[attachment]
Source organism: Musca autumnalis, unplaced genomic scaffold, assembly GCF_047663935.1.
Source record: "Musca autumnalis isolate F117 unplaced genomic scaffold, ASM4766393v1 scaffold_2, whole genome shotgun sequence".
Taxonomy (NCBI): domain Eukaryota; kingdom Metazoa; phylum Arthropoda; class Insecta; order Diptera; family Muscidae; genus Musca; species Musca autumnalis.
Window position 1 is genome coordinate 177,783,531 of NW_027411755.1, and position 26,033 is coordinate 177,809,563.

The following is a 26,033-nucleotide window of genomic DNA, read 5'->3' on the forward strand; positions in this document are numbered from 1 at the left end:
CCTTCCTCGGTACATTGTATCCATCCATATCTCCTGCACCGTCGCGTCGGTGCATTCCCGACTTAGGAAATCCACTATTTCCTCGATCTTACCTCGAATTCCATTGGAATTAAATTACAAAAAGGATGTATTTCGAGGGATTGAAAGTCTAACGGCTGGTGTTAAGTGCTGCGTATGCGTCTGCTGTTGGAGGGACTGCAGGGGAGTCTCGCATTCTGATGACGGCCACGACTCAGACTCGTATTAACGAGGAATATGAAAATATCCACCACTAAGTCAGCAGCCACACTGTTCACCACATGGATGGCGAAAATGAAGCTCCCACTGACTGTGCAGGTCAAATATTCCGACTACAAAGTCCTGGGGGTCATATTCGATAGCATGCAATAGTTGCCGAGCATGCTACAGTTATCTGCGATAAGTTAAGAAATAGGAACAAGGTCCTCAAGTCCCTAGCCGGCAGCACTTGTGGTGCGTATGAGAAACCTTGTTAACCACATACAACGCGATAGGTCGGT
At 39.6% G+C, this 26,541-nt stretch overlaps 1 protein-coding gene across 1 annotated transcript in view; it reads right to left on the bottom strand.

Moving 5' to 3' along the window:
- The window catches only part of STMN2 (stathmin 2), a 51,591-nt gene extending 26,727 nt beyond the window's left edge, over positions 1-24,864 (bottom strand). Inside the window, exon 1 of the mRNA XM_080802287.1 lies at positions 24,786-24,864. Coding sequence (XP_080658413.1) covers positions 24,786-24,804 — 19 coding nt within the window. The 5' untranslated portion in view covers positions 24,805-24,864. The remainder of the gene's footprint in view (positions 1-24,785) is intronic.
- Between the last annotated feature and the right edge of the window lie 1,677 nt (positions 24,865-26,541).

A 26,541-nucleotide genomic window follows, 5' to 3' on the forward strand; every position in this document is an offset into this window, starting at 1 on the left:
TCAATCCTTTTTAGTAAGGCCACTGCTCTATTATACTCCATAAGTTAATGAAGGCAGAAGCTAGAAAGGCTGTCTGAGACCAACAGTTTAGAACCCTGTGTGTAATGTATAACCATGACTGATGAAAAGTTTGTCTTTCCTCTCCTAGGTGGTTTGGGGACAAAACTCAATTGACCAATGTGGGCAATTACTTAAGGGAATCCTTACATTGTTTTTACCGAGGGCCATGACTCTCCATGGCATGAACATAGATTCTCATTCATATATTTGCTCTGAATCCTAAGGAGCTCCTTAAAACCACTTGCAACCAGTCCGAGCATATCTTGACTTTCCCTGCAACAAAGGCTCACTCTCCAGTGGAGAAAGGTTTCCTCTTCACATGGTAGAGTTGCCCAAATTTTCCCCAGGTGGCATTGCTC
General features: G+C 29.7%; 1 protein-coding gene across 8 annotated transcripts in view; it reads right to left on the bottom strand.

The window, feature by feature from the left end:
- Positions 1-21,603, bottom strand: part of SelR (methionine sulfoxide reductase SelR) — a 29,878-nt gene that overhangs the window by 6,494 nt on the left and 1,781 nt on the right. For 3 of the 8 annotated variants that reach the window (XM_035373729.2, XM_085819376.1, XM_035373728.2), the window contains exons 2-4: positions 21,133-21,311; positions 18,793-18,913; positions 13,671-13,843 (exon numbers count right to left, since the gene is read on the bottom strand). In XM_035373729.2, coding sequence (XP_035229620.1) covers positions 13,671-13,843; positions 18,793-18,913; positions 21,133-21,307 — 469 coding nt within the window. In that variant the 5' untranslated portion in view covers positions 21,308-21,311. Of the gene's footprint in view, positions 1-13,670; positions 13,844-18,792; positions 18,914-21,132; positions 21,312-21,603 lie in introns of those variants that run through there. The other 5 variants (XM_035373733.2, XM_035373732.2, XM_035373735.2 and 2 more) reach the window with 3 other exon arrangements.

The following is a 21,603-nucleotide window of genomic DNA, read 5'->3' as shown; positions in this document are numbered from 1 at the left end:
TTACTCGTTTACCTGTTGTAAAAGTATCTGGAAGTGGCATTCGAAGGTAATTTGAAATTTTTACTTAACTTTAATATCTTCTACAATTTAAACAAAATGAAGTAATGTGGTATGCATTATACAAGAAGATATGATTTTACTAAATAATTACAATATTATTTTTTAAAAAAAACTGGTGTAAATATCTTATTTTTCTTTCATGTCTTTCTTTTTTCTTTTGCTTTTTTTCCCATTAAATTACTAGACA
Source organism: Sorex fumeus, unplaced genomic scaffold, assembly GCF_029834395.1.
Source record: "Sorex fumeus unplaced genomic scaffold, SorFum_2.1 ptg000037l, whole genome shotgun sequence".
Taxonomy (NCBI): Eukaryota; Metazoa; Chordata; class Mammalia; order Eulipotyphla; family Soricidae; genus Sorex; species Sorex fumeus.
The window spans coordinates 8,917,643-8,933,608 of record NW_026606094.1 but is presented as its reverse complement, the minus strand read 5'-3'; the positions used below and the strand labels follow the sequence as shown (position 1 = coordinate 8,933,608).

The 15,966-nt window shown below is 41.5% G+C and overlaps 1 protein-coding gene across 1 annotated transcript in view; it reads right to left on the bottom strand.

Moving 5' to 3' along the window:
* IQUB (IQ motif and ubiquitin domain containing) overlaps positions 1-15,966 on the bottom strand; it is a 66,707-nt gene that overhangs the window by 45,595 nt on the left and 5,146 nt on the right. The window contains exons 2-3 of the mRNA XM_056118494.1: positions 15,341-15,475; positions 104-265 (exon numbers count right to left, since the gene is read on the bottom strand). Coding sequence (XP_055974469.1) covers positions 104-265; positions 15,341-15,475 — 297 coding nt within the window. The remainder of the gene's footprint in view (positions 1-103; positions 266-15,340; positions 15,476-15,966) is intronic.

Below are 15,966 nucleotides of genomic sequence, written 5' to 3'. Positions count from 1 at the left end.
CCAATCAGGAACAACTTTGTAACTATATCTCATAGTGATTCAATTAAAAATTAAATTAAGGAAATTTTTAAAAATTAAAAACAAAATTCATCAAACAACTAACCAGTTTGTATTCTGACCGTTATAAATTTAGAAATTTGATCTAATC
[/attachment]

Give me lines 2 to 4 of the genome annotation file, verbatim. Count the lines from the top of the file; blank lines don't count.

Source record: "Musca autumnalis isolate F117 unplaced genomic scaffold, ASM4766393v1 scaffold_2, whole genome shotgun sequence".
Taxonomy (NCBI): domain Eukaryota; kingdom Metazoa; phylum Arthropoda; class Insecta; order Diptera; family Muscidae; genus Musca; species Musca autumnalis.
Window position 1 is genome coordinate 177,783,531 of NW_027411755.1, and position 26,033 is coordinate 177,809,563.